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Honestly, Rope is far from my favorite Hitchcock film. It is slow-ish and more “talkie” than most other Hitchcock movies…relying more on dialogue than action for its suspense. But, after viewing it again recently, I found that even one of the less satisfying films by the preeminent thriller director Hitchcock is STILL better than most of the thrillers made today. The story is loosely based on the Leopold and Loeb murderers…the two University of Chicago students who decided commit the perfect murder to prove they can because they are intellectually superior humans. So, at the beginning of the film, a murder takes place. And the rest of the film is a will-they-get-caught-or-won’t-they as they entertain guests (including the victim’s parents!) in the same room where the body is hidden. This is one of the films Hitchcock used as an experiment. It’s his first film in color and, like Dial M for Murder’s attempted use of 3-D, the director tries something he’s not done before here. He uses ONLY nine takes to film the almost hour and a half film. These long takes, on their own, do a great job of building to and adding to the suspense. We almost feel like we’re right there…in the apartment…one of the guests watching this story unfold. So, instead of choosing one of the more lame and overly-predictable thrillers made today, try this one. I cannot say it’s Hitchcock’s best but it sure beats most everything else!

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Praised as the first true Hitchcock masterpiece, this is a great spy thriller, though I wouldn’t actually label it as one of Hitchcock’s best. What I would say is that this is probably the film that sealed Hitchcock as the main director of the thriller genre, because it is a strong thriller and also because it was a box office hit. The story follows Robert Donat’s character, who’s on the run for a crime he had nothing to do with. Enter Madeleine Carroll who at first provides an excellent foil but then also becomes a willing love interest. It’s a great movie with two wonderful performances by Donat and Carroll. In addition to being one of the first Hitchcock films to use the “wronged” man as a theme, it also is probably the first use of something later coined as the MacGuffin, a plot device that is used to move the story along but actually, it’s of no true significance to the story. Here, the MacGuffin would be the formula inside the mind of Mr. Memory. The 39 Steps is a fast-paced thriller that really keeps the audience guessing right until the very end…and one of the best of British Hitchcock.

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One of Hitchcock’s best uses of big finales…this one taking place on the Statue of Liberty (OK, not the REAL Statue, but this IS a movie from the 1940s!). Later in his career, he would shoot suspenseful scenes at the United Nations, Mount Rushmore, and the Golden Gate Bridge, and earlier in his career…back in England…he shot a great scene in Blackmail at the British Museum. The ending, somewhat, makes up for this one being a little slower than us Hitchcock fans had become accustom to. Saboteur is a good Hitchcock film and a great spy thriller, though I feel it could have used a little more time at the editors. Again, we have a plot that revolves around a wronged man…this time, it’s Robert Cummings who gets falsely accused for an act of sabotage and spends most of the movie running from the police and the REAL bad guys. This is a must for any thriller fans. And, of course, for all Hitchcock fans, but don’t be surprised if you’re not just a tad disappointed.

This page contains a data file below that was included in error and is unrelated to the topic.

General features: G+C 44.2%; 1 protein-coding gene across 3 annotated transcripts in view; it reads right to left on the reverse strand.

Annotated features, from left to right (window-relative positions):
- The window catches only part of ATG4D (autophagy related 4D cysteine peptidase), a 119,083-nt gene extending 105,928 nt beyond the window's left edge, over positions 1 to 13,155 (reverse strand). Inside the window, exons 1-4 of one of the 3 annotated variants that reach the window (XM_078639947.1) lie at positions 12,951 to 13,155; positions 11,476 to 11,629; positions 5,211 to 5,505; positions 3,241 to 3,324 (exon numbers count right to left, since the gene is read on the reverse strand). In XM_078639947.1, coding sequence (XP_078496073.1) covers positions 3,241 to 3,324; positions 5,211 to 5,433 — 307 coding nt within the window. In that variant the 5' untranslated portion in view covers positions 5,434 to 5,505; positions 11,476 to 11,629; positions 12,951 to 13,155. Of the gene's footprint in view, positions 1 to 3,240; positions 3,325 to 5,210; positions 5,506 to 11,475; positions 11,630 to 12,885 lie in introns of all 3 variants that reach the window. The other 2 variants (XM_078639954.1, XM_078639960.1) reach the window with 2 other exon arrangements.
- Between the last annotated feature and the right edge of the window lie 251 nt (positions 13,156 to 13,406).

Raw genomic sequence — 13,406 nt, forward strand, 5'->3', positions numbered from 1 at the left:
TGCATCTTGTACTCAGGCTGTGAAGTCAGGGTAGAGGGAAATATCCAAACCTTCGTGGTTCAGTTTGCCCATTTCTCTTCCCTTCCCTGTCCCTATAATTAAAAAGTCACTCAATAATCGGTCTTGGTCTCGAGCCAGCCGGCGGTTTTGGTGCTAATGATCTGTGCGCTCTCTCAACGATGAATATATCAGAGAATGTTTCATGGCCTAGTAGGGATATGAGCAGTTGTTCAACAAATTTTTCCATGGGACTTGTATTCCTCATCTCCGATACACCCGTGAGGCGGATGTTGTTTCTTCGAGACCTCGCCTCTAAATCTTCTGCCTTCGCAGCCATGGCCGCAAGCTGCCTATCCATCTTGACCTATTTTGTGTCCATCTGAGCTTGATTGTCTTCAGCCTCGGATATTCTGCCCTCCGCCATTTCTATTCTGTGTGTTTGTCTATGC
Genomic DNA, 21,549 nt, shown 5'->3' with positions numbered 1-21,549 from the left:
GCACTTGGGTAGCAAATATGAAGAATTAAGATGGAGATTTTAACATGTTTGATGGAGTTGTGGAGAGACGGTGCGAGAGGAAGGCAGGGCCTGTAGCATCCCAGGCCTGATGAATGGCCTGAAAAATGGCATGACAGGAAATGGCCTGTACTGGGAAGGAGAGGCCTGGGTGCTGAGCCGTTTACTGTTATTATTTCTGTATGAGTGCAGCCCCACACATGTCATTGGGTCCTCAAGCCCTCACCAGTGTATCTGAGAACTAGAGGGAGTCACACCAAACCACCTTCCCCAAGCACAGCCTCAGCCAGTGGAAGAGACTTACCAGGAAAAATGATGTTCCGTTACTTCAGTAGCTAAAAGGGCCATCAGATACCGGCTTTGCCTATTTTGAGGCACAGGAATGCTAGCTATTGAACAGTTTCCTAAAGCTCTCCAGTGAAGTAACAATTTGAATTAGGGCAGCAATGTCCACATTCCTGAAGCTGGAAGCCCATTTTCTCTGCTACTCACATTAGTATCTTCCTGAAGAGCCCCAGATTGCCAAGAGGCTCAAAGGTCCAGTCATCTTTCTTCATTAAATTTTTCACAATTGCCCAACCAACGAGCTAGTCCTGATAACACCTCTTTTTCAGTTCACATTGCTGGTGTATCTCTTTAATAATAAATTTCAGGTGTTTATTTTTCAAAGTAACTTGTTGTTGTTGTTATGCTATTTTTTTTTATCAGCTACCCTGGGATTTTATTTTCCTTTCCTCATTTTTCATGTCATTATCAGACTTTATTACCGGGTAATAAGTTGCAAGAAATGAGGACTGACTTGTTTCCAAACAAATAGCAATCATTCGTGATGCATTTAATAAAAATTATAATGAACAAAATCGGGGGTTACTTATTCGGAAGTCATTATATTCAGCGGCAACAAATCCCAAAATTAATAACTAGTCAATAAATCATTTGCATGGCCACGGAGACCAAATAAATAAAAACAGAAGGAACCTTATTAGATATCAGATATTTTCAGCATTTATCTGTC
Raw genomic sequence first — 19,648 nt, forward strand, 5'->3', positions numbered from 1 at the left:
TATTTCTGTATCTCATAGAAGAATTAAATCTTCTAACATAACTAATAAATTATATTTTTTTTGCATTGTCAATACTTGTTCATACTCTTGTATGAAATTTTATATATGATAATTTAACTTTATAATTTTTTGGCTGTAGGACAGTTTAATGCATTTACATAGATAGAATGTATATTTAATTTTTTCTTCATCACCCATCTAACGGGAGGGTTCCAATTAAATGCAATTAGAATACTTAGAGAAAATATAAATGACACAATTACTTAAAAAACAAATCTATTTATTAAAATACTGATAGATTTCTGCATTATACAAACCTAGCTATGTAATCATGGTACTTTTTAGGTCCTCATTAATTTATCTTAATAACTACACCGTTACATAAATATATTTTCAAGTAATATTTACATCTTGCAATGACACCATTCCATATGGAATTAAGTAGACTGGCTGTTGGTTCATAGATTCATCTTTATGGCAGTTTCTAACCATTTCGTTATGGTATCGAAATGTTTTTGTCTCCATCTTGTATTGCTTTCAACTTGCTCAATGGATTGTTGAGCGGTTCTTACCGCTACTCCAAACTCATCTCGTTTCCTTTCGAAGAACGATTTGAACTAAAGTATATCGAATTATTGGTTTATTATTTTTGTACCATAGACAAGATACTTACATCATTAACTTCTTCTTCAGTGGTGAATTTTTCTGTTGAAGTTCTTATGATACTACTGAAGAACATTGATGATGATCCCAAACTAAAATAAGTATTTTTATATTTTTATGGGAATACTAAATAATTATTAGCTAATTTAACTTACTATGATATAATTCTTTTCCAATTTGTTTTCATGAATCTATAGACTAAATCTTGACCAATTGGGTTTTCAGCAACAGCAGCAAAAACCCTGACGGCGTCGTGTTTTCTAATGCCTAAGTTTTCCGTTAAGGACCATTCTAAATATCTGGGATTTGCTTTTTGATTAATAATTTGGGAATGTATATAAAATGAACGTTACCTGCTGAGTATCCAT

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A classic Hitchcock film that has a perfect cast but somehow doesn’t get the due it deserves. Made at the end of what I would call one of Hitchcock’s “off” periods (his biggest stinker Under Capricorn comes right before this one in 1949 and in 1951, Hitchcock makes Strangers on a Train which saves his ailing career). This film features many of the trademarks Hitchcock aficionados have come to know and love in his later films…the “wronged” man, the love interest, fair amounts of humor for comic relief, and a thrilling ending. So, why is it not up there with Rear Window and North by Northwest? Well, it’s not glitzy. Even though it’s about the theatre industry in London, it doesn’t shine like Hitchcock’s better-known works. I would say that has to do mostly with the acting. All of the performances here seem adequate but not stunning. Wyman and Sim are spot-on when playing the father-daughter act, but aside from that, they all seem lost in the script. Regardless, it’s a must-see for all thriller fans!

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The second film Hitchcock made in America was really his attempt to help the WWII effort in England (it was made before America entered the war). Joel McCrea plays a naïve, inexperienced journalist who somehow gets caught in a spy ring. By far, the best part of this one is the ending, among the windmills of (what is supposed to be) Holland. Unfortunately, Hitchcock never worked McCrea again…they made a good team. McCrea seemed comfortable with the material and Hitchcock used his character well. Not one of the major Hitchcock films, but a must-see regardless.